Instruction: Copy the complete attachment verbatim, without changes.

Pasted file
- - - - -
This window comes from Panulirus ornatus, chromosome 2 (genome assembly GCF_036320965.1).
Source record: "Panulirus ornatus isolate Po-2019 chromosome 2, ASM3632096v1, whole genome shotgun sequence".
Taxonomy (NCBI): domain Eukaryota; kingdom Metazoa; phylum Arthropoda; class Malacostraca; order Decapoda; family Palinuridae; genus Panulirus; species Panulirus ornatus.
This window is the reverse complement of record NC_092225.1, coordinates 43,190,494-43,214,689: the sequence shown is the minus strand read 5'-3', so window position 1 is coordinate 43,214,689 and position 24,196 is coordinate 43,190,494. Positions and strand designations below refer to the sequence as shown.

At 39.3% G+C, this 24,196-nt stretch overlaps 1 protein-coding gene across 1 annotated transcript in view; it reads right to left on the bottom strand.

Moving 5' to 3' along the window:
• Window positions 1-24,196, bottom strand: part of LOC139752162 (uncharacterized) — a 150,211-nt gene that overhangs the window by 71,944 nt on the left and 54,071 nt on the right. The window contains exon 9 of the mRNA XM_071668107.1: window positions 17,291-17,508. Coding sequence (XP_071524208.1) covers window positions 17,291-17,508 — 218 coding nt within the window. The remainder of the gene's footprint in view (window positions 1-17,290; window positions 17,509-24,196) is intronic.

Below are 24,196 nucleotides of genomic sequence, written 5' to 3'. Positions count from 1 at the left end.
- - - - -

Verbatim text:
This window comes from Panulirus ornatus, chromosome 2 (genome assembly GCF_036320965.1).
Source record: "Panulirus ornatus isolate Po-2019 chromosome 2, ASM3632096v1, whole genome shotgun sequence".
Taxonomy (NCBI): domain Eukaryota; kingdom Metazoa; phylum Arthropoda; class Malacostraca; order Decapoda; family Palinuridae; genus Panulirus; species Panulirus ornatus.
This window is the reverse complement of record NC_092225.1, coordinates 43,190,494-43,214,689: the sequence shown is the minus strand read 5'-3', so window position 1 is coordinate 43,214,689 and position 24,196 is coordinate 43,190,494. Positions and strand designations below refer to the sequence as shown.

At 39.3% G+C, this 24,196-nt stretch overlaps 1 protein-coding gene across 1 annotated transcript in view; it reads right to left on the bottom strand.

Moving 5' to 3' along the window:
• Window positions 1-24,196, bottom strand: part of LOC139752162 (uncharacterized) — a 150,211-nt gene that overhangs the window by 71,944 nt on the left and 54,071 nt on the right. The window contains exon 9 of the mRNA XM_071668107.1: window positions 17,291-17,508. Coding sequence (XP_071524208.1) covers window positions 17,291-17,508 — 218 coding nt within the window. The remainder of the gene's footprint in view (window positions 1-17,290; window positions 17,509-24,196) is intronic.

Below are 24,196 nucleotides of genomic sequence, written 5' to 3'. Positions count from 1 at the left end.